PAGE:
well as the curse was propagated to all his offspring in the origi
nal, “ culpa . . propagata fuerit, In view of these quotations, let ad totam ejus sobolem." Again us recite the allegation of the Calvin says, the “ fathers . . . had Christian Observer, with the ex- much contention (in regard to heplanation of the term imputation, reditary corruption, which they given by Edwards—"He [Calvin) called original sin] nothing being did not hold the doctrine of the more remote from common sense, imputation of Adam's sin to all than that all should be criminated his posterity;" that is, "he did not on account of the guilt of one, and hold the doctrine of the liableness thus his sin become common." or exposedness in the divine judg.. Here Calvin teaches that the sin, ment of all the posterity of Adam, as well as the guilt, of Adam's to partake of the punishment of transgression, has become comhis first sin.” Now we appeal to mon;" for this is certainly what every candid and intelligent reader he meant to teach in this place; of the foregoing passages from and we shall see that he teaches it Calvin's Institutes, whether it is repeatedly afterward; for Calvin not the very scape of a considera- never made that wonderful recent ble part of them, to maintain and discovery, that there may be guilt, prove the very thing which the and liability to punishment, where Observer denies. For ourselves, there is no sin. On the contrary, we honestly declare that we hard in the very last sentence we have ly know what language could be quoted from his Institutes, speakused that would show more unė. ing of the depravity or corruption quivocally than is shown in seve- of infants, while yet incapable of ral of the above quoted expres- personal moral action, he says, sions, that the Observer's state- 5 whence it follows, that it is proment is groundless, or rather that perly accounted sin in the sight of it is made in direct opposition to God, because there could be no the doctrine of Calvin. Let our guilt without crime--non esset reareaders observe that the question tus absque culpa. Again-Calvin, before us is distinctly this–Did in condemning the reasoning of Calvin hold and teach, that all Pelagius, says, “it was evinced by Adam's posterity shared with him the plain testimony of Scripture, in his first sin, with its guilt and that sin was communicated from punishment, as well as in the de- the first mar to all his posterity's pravity which was its consequence, what can be more explicit than or in which it commenced? As to this, to show that Calvin held that depravity, we suppose we agree the sin of Adam was common to with the Observer. The exact him and to his posterity-not point of difference is-he denies merely quilt, but sin—"sin was that Calvin held the doctrine communicated from the first man that all Adam's posterity share to all his posterity.” We leave to with him in his first sin, in its our readers to remark how fully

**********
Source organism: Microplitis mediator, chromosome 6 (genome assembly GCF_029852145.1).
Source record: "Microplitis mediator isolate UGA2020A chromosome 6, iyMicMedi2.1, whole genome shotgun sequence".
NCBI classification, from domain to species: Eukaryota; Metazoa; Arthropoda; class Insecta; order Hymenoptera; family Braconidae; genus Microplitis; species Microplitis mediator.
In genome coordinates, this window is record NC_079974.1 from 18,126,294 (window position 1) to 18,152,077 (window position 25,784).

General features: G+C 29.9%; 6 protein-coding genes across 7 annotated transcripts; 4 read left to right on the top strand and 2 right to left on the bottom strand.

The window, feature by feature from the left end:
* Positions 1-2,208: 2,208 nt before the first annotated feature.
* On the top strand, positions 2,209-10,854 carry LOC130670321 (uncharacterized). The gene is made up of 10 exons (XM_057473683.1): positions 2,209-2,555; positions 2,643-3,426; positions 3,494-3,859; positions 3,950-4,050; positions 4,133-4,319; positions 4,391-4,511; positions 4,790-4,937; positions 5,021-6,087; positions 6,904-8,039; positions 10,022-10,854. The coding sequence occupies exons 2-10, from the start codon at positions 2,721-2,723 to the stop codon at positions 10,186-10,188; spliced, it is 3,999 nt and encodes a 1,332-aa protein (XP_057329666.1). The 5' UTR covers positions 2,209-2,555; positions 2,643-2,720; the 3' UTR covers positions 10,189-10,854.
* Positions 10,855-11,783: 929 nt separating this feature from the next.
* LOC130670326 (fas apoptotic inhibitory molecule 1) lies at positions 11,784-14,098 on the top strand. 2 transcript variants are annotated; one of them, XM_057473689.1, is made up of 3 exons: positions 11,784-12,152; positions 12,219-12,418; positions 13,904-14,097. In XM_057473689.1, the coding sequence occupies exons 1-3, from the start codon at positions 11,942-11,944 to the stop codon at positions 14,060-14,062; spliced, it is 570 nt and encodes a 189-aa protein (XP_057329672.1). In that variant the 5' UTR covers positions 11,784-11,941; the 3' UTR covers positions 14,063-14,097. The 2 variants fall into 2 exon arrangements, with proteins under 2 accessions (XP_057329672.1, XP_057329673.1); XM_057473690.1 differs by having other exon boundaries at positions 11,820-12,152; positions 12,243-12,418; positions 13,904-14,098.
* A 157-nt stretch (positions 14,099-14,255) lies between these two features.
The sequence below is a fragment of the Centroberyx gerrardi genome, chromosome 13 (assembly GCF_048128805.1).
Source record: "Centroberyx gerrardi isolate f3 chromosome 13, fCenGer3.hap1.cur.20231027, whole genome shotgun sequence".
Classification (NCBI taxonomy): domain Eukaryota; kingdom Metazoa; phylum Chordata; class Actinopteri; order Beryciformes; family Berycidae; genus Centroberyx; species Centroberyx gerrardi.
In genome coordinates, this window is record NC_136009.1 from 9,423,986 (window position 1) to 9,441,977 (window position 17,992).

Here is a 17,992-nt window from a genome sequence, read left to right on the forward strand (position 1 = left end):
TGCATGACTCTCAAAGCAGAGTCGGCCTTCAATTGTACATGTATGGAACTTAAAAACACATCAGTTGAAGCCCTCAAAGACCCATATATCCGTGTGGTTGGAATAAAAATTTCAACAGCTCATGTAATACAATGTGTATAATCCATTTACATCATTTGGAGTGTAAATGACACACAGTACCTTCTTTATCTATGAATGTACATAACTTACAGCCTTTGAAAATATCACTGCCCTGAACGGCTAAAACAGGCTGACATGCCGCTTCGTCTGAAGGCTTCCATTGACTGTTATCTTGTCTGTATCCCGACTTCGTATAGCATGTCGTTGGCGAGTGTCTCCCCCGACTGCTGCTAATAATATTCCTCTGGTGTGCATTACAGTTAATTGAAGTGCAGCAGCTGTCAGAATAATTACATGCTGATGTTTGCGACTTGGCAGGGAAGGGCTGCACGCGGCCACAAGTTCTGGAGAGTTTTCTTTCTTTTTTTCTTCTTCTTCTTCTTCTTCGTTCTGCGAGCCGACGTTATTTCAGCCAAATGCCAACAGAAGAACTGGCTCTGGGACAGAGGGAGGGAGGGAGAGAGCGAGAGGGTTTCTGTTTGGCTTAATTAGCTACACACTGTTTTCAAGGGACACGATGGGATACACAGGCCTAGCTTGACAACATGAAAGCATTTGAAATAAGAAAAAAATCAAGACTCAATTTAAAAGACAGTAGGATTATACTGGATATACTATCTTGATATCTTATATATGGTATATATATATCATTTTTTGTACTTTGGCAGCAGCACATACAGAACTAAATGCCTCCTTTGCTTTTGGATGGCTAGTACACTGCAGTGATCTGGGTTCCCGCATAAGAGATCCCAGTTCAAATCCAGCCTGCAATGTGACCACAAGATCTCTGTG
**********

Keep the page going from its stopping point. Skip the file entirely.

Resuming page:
« He who pro
our point is maintained by the pa- ately follow it, or with what, as we rallel which Calvin runs between have shown, Calvin elsewhere what we lost in Adam, and what teaches, otherwise than by consi, we regain by Christ; and the exact dering and supposing this to be the similarity in the manner in which meaning of Calvin; namely, that the loss and the gain accrue. Once the guilt of Adam, as an individual, more, Calvin says,
was one thing, and the guilt which nounces that we were all dead in he brought on his posterity was Adam, does also at the same time another thing
the former much plainly declare, that we were im- greater than the latter, but both plicated in the guilt of his sin. real. Take an illustration; alFor no condemnation could reach though we are sensible that no those who were perfectly clear merely human transaction can furfrom all charge of iniquity." We nish an exact parallel to the case know not how it could be more before us. It is easily seen and ad-, unequivocally expressed than it is mitted, that one who has been the in this sentence, that we, that is, sole, and active, and criminal the whole human race, are sharers agent, in bringing loss and ruin on in both the sin and the guilt of our a mercantile company, or a civil first parent, when he apostatized community, in behalf of which he from God. We shall go into no has been fully authorized to act, farther comments on our italicised has “ a personal guilt as an indiquotations, but only commend vidual,” in which no one of the them to the careful investigation company or community shares of our readers, after remarking on with him; and yet, all share with two passages, in which, as him in the loss and ruin which his have already intimated in a note, criminal act or agency occasions. there is some obscurity; and parts So in the case of Adam-his “